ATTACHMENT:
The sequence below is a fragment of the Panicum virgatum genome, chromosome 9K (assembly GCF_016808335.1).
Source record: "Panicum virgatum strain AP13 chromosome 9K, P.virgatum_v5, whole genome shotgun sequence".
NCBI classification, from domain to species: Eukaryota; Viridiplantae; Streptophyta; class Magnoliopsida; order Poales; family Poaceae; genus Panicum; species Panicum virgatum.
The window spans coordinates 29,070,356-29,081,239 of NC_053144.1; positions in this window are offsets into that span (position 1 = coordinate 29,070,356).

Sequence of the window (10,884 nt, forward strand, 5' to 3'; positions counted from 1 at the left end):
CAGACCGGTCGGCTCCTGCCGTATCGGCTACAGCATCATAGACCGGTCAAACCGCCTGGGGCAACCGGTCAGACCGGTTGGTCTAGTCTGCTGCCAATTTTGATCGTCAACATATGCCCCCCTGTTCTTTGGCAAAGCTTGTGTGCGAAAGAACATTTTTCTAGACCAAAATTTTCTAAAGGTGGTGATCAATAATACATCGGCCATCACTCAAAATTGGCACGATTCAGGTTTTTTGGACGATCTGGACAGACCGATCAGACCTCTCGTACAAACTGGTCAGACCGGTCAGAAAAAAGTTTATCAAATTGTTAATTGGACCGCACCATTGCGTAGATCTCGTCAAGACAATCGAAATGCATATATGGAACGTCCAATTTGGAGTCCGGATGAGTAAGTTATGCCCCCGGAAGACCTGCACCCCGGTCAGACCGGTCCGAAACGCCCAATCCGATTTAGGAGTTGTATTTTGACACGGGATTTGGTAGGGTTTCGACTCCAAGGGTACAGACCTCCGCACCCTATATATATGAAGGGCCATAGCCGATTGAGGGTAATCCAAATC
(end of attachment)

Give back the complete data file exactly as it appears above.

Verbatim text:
The sequence below is a fragment of the Panicum virgatum genome, chromosome 9K (assembly GCF_016808335.1).
Source record: "Panicum virgatum strain AP13 chromosome 9K, P.virgatum_v5, whole genome shotgun sequence".
NCBI classification, from domain to species: Eukaryota; Viridiplantae; Streptophyta; class Magnoliopsida; order Poales; family Poaceae; genus Panicum; species Panicum virgatum.
The window spans coordinates 29,070,356-29,081,239 of NC_053144.1; positions in this window are offsets into that span (position 1 = coordinate 29,070,356).

Sequence of the window (10,884 nt, forward strand, 5' to 3'; positions counted from 1 at the left end):
CAGACCGGTCGGCTCCTGCCGTATCGGCTACAGCATCATAGACCGGTCAAACCGCCTGGGGCAACCGGTCAGACCGGTTGGTCTAGTCTGCTGCCAATTTTGATCGTCAACATATGCCCCCCTGTTCTTTGGCAAAGCTTGTGTGCGAAAGAACATTTTTCTAGACCAAAATTTTCTAAAGGTGGTGATCAATAATACATCGGCCATCACTCAAAATTGGCACGATTCAGGTTTTTTGGACGATCTGGACAGACCGATCAGACCTCTCGTACAAACTGGTCAGACCGGTCAGAAAAAAGTTTATCAAATTGTTAATTGGACCGCACCATTGCGTAGATCTCGTCAAGACAATCGAAATGCATATATGGAACGTCCAATTTGGAGTCCGGATGAGTAAGTTATGCCCCCGGAAGACCTGCACCCCGGTCAGACCGGTCCGAAACGCCCAATCCGATTTAGGAGTTGTATTTTGACACGGGATTTGGTAGGGTTTCGACTCCAAGGGTACAGACCTCCGCACCCTATATATATGAAGGGCCATAGCCGATTGAGGGTAATCCAAATC